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A guestblog by JoAnna Brandi, Certified Chief Happiness Officer and Happiness Coach


While one wouldn’t expect a Happiness Coach to speak in “don’ts” rather than “do’s,” today I’m breaking my own rules to share this list of 10 things you DO NOT want to do to your staff if you want to create more happiness at work and especially if they happen to be Millennials or Gen Z!

1. Don’t breathe down their necks and micromanage.

Draw them all into a conversation about how – together – you can create such a great work experience for other employees and such a great buying experiences for customers that they’ll want to come back again and again and bring their friends. Remember that micromanagement will stifle creativity, autonomy and growth. Learn a good delegation process, delegate, and then let go.

2. Don’t turn into an old era authoritarian “my way or the highway” type.

If you alienate them, you’ll cut yourself off from the genius in them. Invite them to help you find solutions. While I admit it might be tempting at times to “lay down the law,” I can almost promise you that it will backfire. They don’t need you as much as you need them. They are your future.

3. Don’t keep your expectations a secret

They need to know what they are and if they have changed. Keep people on the same page with what you expect. This is a complaint I hear often from staff members. And make sure you tell them how to re-prioritize the other 6 things you’ve put on their to-do list (trust me, they want your help). One of the reasons people are so burnt out at work is they can’t read your mind and need clear direction.

4. Don’t point out their weaknesses

It’s not your job to “fix” your employees. Look for their strengths and give them the opportunity to do what they do best. Look for what’s good about what they do and encourage them to do more of it. When we don’t give people the chance to work IN their strengths and ON their strengths they become disengaged. This does not mean you can’t have healthy conversation about what needs to be improved or fixed. It means you discuss what’s not working in the context of a relationship that mostly focuses on strengths.

5. Don’t be what you’re not

Authenticity will get you a lot further. If you are challenged with how to engage them, ask them what would help. Be yourself – even more so – be vulnerable. Too many leaders, especially those promoted from within, take on an artificial persona of “The Boss.” Remember, today it’s about “Power With” your people, not “Power Over” your people.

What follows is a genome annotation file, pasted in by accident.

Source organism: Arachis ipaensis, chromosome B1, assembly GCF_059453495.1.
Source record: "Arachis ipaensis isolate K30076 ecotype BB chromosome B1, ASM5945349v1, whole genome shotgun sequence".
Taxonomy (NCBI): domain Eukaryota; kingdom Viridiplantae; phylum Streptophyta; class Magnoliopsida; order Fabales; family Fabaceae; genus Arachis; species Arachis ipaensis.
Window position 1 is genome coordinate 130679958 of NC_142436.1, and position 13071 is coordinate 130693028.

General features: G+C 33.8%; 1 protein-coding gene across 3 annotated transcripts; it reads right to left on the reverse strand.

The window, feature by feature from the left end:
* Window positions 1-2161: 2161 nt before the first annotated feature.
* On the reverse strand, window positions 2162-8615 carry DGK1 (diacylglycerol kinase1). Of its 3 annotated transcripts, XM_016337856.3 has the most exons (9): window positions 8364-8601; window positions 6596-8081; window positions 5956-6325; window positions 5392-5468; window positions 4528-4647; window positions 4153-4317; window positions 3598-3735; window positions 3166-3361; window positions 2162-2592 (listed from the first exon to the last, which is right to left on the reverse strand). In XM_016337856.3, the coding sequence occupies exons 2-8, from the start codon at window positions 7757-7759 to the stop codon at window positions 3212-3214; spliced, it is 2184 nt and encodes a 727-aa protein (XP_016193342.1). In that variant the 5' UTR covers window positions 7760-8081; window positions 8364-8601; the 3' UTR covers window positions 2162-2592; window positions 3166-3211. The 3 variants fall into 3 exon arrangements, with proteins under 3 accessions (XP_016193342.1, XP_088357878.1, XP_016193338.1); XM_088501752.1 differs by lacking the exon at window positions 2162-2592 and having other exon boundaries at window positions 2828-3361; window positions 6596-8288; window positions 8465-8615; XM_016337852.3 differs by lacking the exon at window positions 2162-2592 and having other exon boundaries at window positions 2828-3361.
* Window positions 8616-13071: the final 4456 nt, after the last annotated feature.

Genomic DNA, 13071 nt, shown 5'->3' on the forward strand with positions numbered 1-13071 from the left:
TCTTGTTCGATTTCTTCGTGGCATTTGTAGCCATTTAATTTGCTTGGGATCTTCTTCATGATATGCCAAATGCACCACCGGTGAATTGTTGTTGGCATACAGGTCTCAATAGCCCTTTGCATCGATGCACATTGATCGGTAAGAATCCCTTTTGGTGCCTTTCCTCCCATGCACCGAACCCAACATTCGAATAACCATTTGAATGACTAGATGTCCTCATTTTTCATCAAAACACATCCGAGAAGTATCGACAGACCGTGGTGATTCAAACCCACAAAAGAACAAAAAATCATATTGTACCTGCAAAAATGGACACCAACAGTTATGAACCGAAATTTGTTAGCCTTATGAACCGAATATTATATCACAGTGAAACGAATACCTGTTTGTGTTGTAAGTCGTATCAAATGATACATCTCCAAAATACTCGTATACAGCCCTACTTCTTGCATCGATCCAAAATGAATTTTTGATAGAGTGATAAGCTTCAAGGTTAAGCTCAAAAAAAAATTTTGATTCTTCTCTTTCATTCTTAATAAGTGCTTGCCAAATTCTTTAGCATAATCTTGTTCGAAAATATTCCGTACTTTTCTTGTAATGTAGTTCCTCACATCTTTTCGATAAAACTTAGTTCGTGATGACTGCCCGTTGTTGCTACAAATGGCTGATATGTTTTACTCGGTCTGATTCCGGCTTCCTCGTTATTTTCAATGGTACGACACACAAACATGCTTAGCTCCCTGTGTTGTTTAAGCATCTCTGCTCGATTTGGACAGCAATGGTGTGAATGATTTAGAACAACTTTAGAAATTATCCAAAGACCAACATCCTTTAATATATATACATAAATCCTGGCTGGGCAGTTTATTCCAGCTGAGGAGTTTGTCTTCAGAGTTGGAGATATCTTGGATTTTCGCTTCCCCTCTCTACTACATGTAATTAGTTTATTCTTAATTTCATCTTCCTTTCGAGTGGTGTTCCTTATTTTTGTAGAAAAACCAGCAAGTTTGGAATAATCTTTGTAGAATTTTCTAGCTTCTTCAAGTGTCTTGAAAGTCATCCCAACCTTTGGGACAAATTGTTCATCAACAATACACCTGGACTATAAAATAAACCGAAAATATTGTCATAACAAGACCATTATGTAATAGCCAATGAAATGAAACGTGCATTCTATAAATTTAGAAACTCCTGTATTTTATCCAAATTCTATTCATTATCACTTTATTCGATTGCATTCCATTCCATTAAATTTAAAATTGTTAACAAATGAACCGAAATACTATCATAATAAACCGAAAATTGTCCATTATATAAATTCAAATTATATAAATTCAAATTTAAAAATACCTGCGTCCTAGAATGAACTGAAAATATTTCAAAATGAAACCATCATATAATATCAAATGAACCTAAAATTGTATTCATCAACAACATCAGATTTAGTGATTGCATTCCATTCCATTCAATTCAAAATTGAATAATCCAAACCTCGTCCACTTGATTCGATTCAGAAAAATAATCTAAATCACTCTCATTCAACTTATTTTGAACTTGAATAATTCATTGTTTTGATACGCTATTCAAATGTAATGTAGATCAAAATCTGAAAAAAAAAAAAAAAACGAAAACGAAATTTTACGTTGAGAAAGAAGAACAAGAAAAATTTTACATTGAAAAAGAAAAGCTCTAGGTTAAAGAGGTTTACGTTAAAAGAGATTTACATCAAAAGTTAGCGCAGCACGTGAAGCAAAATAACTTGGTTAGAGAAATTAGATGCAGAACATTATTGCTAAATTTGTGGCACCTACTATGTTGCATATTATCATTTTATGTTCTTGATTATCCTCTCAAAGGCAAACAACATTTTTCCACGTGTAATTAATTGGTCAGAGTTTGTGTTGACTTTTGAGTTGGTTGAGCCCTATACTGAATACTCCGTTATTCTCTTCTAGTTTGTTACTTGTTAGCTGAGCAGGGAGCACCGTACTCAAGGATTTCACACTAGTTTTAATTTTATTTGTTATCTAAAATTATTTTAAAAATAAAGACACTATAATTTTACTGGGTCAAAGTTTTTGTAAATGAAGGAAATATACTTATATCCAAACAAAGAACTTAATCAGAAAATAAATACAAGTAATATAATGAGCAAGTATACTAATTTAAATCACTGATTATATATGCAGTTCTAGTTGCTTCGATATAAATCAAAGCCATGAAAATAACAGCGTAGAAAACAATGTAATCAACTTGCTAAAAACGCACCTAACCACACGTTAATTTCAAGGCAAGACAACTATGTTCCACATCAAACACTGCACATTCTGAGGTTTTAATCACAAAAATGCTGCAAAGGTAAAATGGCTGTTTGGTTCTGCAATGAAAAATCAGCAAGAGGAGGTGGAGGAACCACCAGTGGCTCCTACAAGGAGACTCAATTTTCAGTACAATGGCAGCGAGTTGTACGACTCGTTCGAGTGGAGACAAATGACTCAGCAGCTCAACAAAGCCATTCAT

6. Don’t clam up because you’re scared

During times of change it’s critical to communicate and communicate often – openly and honestly. When you allow yourself to go to fear, you shut down important parts of your brain – and theirs. Emotions are contagious. Watch what emotions you broadcast.

7. Don’t use blame and judgement in your open and honest communication

Do use facts and feelings. Blame and judgement depress performance and cause fear. If you want high performance on your team, you must up your emotional intelligence game.

8. Don’t add to their stress with drama

Dramatizing, awfulizing and catastrophizing will work against you in the end. Everybody gets how important it is these days to reduce stress and foster a positive work environment. Find something positive to focus on and head in that direction with enthusiasm. Don’t forget that in the end what you will get from practicing positive leadership is happier and more productive teams and more loyal paying customers.

9. Don’t forget to be grateful for what you do have

Do show appreciation for all they do – frequently, sincerely, and genuinely. What you appreciate appreciates.

10. Do talk about what a happy workplace looks like from their perspective

Make sure your focus is on what you can do to make them happy and more engaged with the company and the customers and get their opinion on both. Today’s workers want to be involved in creation!

There’s a substantial payoff from taking this advice!


©2023 JoAnna Brandi & Company, Inc.

JoAnna Brandi has been teaching organizations to create the kinds of positive cultures that produce customer and employee happiness for over 33 years. Her goal is to see her clients enjoy a “Positive Spillover Effect” on all the people they touch. She is the author of two books on customer loyalty and one fun illustrated book called “54 Ways to Stay Positive in a Changing, Challenging, and Sometimes Negative World”


You can find JoAnna on her main website and her Practice Of Positive Leadership E-Course at

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